BIDDEFORD — From the mouth of the Saco River near Camp Ellis to the sea surrounding Lamu Island, faculty and student researchers will collect water samples to help identify species living in these waters by DNA sequencing. doing.
“Environmental DNA (eDNA) is very good because all living things release it into the environment,” says Emily Pierce (MS, BS, Ph.D.), a professor of marine environmental programs at the University of New England. Professor Dr. Markus Frederich is conducting an eDNA research project in his lab.
In addition to Frederick serving as an advisor, Pearce collaborates with both UNE Associate Professor Carrie Byron, UNE Assistant Professor John Mohan, and the Department of Marine Environment Programs. As three of his UNE graduate students and several of his UNE undergraduates.
“Using a variety of techniques, we can discover through this DNA the types of animals, algae, plankton, sharks, and fish that are there. With just one water sample, we can identify all kinds of different species.” Pierce explains.
Once a month, students go out to collect samples in the rivers near the UNE docks and in the waters around Lamu Island. In the spring, summer and fall years she takes water every 2 hours a day 3 times and he does a 24 hour eDNA sampling.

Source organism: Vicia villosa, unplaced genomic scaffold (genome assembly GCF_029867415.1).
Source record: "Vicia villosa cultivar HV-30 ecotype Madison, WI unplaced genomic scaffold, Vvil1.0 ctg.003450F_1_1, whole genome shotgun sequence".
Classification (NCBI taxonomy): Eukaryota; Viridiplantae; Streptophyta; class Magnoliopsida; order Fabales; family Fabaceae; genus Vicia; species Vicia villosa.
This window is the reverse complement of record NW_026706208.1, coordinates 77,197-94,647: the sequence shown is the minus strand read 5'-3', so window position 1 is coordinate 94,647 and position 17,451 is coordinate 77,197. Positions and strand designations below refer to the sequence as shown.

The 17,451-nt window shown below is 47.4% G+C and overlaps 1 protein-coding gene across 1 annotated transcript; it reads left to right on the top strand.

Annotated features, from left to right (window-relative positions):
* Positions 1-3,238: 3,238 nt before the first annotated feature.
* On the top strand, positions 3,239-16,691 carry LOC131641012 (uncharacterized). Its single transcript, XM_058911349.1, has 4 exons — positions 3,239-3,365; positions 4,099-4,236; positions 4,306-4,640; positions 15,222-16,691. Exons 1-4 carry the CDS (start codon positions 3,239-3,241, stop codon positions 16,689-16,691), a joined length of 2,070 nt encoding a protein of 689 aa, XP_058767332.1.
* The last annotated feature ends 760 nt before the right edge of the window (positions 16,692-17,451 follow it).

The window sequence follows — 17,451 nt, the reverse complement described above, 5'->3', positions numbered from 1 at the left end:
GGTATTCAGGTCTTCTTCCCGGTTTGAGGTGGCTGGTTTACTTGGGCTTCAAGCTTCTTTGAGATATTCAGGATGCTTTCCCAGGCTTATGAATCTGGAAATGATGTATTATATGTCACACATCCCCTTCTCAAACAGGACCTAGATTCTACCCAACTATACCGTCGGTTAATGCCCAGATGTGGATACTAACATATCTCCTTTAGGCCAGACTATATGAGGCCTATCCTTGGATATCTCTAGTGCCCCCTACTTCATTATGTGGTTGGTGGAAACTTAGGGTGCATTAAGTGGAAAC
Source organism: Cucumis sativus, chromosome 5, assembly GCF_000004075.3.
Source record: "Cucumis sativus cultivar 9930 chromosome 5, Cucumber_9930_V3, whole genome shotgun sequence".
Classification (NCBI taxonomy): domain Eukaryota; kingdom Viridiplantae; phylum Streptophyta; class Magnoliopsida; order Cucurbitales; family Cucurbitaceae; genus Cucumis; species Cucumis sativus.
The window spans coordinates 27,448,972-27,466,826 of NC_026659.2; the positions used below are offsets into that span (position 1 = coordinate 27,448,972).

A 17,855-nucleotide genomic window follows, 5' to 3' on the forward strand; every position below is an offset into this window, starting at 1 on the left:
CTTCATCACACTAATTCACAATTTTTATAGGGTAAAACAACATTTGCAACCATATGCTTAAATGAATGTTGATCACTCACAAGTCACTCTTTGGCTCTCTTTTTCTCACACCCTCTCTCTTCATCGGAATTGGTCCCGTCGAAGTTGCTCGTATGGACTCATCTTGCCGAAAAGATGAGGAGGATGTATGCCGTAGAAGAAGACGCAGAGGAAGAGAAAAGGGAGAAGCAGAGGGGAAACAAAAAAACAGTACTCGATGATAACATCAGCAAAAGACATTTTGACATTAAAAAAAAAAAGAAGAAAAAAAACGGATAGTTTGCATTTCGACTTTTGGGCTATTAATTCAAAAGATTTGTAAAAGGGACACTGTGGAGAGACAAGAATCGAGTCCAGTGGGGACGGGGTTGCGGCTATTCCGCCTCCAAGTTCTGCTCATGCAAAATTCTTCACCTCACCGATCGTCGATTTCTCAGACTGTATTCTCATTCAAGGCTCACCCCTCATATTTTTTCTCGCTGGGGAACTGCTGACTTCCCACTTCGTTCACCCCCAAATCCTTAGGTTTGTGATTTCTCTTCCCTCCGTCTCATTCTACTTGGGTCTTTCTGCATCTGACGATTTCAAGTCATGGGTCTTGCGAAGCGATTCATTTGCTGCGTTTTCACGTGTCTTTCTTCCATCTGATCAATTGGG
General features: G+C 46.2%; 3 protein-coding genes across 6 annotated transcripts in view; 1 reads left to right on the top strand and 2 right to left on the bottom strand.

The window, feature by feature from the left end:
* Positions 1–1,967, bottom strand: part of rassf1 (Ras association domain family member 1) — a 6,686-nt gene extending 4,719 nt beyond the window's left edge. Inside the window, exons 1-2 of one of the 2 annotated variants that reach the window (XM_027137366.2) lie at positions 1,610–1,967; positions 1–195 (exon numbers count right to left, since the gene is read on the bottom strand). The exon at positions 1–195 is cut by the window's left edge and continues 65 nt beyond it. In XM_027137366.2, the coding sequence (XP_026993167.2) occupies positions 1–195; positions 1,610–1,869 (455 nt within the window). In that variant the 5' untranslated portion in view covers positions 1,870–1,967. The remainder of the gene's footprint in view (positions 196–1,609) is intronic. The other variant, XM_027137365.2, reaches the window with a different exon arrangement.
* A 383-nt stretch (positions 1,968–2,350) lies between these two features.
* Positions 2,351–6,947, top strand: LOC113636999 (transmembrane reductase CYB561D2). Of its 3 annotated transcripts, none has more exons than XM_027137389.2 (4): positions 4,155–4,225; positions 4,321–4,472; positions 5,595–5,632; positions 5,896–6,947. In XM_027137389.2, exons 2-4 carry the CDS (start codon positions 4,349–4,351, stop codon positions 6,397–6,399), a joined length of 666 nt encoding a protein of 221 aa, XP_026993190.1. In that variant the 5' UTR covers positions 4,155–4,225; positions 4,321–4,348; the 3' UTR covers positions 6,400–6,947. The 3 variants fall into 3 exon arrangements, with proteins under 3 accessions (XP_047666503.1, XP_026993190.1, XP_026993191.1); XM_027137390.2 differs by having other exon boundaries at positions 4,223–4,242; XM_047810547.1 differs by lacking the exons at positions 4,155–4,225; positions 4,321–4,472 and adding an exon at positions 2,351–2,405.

“Not only do we cover areas near campus over several years, we also get 24-hour profiles over three different seasons,” says Pierce. “It shows what animals, plants, algae and objects may pass at a given time.”
“Our long-term eDNA survey provides a comprehensive data set that supports and enhances multiple ongoing studies,” said Frederich. “We are specifically looking for seasonal changes in fish, especially sturgeon, exotic species, and other species. This kind of search can support specific hypotheses, such as the seasonality of certain animals.” However, it can also lead to unexpected new discoveries.”
Identifying species via eDNA instead of searching for actual animals has never been done before in waters off-campus of UNE.
“The overall goal is to set a baseline for what species are out there and what we can actually detect,” Pierce said. “We might be able to answer more specific questions about patterns of migration and patterns of detection over time. You can see how the community has changed in the face.”
Frederich said once the research is complete, the data collected can be used in a number of ways. “The data we collect is used in different classes,” he said. “All data is available to UNE students and faculty.
This research is funded through an internal UNE mini-grant and complemented through an ongoing eDNA EPSCOR National Science Foundation grant.
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